The 2016 reforms also brought significant new policy responsibilities in social security. Certain categories of benefits were devolved, such as disability, industrial injuries and carers’ benefits, alongside the power to top-up UK benefits and introduce new benefits in areas not otherwise connected to social security benefits delivered by the UK Government. Since then, a new agency has been set up – Social Security Scotland – that has tried to instil a new culture in supporting claimants. Fourteen Scottish benefits have been introduced, including seven new benefits. Among these, the flagship Scottish Child Payment is thought to have made a key contribution in reducing the number of children living in poverty. 

But these distinctive entitlements of the new Scottish social security system have left a gap between devolved spending and the money that the UK Government transfers to the Scottish Government to cover its social security responsibilities, as the latter are based on spending on equivalent benefits in England and Wales. And that gap is set to grow; the Scottish Fiscal Commission estimates a funding gap of £225 million in 2023-24, rising to £694 million in 2028-29, putting pressures on other areas of public spending.

Brexit and Devolution

Another critical moment in Scotland’s devolution journey was the 2016 Brexit referendum. The UK decision to leave the European Union took place without the consent of the people of Scotland, who had voted by 62% to 38% in favour of the UK remaining in the European Union. Brexit also posed new challenges to devolution. EU law had provided regulatory scaffolding that limited, but did not eliminate, policy divergence between the constituent territories of the UK. As Prime Minister, Theresa May was concerned that leaving the EU and especially the Single Market might generate greater policy divergence between the UK and devolved governments that would create new barriers and new costs for businesses trading across the UK. 

A variety of mitigating interventions were made. Some, such as Common Frameworks, were developed in collaboration with devolved governments, with agreed processes for cooperation in devolved policy areas that had hitherto been subject to EU law. The United Kingdom Internal Market Act, by contrast, was a more unilateral initiative, passed by the UK Parliament despite fierce opposition from the devolved institutions.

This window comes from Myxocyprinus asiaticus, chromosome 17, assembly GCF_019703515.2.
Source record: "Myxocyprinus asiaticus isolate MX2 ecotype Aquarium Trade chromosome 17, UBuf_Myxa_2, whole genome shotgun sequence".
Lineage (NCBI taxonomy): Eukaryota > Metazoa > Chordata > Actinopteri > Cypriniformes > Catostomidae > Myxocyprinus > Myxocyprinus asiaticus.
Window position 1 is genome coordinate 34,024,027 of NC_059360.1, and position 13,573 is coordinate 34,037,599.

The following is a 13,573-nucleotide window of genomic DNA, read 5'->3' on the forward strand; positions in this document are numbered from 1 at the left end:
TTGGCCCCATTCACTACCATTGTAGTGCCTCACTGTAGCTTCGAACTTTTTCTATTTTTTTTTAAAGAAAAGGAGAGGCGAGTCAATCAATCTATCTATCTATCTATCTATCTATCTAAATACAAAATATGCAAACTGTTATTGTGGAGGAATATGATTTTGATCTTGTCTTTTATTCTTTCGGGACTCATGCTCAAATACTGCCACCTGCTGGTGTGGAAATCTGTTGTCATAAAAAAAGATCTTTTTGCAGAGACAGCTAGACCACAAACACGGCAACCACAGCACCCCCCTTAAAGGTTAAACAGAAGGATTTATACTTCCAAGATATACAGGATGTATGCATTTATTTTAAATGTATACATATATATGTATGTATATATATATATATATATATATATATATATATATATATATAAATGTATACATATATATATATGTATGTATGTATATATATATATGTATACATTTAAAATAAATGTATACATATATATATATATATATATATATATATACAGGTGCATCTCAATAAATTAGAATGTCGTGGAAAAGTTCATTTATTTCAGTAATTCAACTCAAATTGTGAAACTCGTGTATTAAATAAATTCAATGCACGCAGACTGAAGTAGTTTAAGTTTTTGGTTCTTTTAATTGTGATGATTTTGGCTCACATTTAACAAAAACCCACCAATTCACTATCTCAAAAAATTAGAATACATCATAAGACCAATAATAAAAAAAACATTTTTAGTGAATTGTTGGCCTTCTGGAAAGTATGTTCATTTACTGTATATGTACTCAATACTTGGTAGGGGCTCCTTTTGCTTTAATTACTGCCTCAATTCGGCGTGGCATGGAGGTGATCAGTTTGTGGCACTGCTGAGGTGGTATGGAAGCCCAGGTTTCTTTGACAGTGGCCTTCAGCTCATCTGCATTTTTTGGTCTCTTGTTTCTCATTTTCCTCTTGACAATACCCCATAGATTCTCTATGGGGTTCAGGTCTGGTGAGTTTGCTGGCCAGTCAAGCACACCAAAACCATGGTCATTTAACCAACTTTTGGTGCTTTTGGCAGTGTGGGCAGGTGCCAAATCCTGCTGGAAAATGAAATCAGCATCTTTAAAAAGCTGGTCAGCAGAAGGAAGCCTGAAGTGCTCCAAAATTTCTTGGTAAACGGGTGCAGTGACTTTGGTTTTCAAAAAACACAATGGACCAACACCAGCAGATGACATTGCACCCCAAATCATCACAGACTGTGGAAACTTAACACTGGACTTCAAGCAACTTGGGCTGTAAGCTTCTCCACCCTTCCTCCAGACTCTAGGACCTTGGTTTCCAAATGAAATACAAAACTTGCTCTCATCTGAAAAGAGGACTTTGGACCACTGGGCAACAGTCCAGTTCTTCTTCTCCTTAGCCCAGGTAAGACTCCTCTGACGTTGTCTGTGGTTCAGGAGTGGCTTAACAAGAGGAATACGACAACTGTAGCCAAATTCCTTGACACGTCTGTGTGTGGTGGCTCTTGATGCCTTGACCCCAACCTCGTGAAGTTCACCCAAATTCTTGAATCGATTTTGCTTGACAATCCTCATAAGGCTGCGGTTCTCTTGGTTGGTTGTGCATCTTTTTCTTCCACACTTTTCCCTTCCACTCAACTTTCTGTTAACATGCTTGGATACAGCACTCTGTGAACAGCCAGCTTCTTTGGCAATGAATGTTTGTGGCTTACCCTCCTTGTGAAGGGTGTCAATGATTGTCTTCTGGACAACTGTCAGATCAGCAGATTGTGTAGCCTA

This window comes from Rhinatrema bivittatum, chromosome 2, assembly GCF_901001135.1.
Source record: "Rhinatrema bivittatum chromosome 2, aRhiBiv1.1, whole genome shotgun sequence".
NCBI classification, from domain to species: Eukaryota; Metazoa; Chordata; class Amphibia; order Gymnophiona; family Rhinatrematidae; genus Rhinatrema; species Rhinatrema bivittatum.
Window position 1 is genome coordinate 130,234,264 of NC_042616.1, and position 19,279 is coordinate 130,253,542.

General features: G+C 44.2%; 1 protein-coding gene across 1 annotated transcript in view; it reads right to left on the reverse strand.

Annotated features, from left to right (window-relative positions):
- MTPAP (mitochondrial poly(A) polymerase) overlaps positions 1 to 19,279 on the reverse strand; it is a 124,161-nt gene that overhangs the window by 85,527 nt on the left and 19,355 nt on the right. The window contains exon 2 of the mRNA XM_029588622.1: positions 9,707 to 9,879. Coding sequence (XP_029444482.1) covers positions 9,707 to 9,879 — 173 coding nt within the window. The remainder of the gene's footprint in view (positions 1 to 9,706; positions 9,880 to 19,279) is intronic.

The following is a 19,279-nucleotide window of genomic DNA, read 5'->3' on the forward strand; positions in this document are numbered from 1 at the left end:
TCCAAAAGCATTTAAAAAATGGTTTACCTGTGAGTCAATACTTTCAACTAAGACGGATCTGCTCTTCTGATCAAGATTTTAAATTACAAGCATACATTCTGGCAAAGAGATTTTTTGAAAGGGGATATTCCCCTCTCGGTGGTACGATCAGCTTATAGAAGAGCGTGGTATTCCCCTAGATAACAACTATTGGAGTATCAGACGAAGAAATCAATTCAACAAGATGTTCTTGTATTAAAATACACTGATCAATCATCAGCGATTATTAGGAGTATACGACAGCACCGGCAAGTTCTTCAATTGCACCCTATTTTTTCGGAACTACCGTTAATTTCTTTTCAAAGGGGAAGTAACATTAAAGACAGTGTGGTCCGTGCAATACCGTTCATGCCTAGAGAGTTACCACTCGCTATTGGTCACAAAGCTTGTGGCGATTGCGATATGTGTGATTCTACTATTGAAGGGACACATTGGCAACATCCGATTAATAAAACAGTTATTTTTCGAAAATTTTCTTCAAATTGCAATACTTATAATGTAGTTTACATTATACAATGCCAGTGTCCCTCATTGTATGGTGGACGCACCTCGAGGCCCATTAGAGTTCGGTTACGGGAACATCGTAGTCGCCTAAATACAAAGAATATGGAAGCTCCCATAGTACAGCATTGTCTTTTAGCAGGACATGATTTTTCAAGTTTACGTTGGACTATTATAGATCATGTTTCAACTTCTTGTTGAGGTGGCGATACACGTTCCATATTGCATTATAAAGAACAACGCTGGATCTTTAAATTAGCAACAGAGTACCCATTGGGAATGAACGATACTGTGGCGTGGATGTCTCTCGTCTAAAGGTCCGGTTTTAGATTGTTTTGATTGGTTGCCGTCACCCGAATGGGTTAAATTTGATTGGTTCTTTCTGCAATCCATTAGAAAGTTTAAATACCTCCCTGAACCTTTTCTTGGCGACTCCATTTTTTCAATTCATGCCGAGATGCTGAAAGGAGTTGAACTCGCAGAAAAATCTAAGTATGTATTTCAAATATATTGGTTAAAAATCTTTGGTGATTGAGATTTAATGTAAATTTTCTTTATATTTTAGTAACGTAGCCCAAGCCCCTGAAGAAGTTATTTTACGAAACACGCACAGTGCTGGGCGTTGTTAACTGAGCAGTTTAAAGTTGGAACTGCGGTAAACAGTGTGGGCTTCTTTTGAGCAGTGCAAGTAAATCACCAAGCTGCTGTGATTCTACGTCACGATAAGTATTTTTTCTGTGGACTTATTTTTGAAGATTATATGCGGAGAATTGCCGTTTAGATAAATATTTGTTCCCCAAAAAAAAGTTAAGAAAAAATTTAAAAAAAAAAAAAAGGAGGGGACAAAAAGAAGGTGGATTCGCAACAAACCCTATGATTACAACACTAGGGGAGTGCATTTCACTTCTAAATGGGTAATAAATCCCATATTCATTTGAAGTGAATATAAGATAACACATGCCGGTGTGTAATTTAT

The UKIM Act introduced market access principles that limit the reach and impact of laws caught up in its scope, unless an exclusion is negotiated. Thus, any law passed by the Scottish Parliament that regulates the characteristics, production, packaging, labelling, standards, certification, or any other pre-sale requirement of a good, cannot be imposed on goods entering the Scottish market from other parts of the UK. The UK Government’s own impact assessment of the legislation noted, ‘where parts of the UK pursue separate policies, the scale of the intended public benefit of local measures might not be fully realised due to the more limited number of goods and services to which the policy applies’. 

The most controversial instance to date saw the Scottish Government abandon its Deposit Return Scheme months before its planned implementation, after securing only a temporary and limited exclusion that excluded glass. Proceeding without an exclusion would have put Scottish producers at a competitive disadvantage. Other policy areas affected relate to public health and animal welfare. The UKIM Act privileges free trade and regulatory alignment across the UK over the regulatory autonomy of devolved institutions. It has been one of the most significant and controversial interventions to affect the operation of devolution since 1999 and its introduction without devolved consent has contributed to the deterioration of the relationship between the UK and devolved governments during recent years.

Looking Ahead

The next 25 years look set to begin with a new UK administration, which could offer an opportunity to ease some tensions and improve relationships. But many of the complexities and challenges that Brexit introduced to the operation of devolution will remain whoever governs in Westminster. 

The fiscal challenges facing the Scottish Government are also likely to intensify in the years to come. This is a consequence of the powers and responsibilities in tax and social security devolved in 2016, and the political choices associated with them. And the challenges are compounded by demographic pressures arising from an ageing population which, together with medical advancement, will likely see an increasing proportion of the Scottish Government’s budget taken up by the NHS, leaving little for the many other challenges on the horizon, from climate change to broader public service provision. 

All of this suggests that whichever party wins future Scottish elections, the Scottish Government will have little choice but to confront difficult policy choices and trade-offs. The Scottish Parliament’s next quarter century may prove to be more challenging than its first.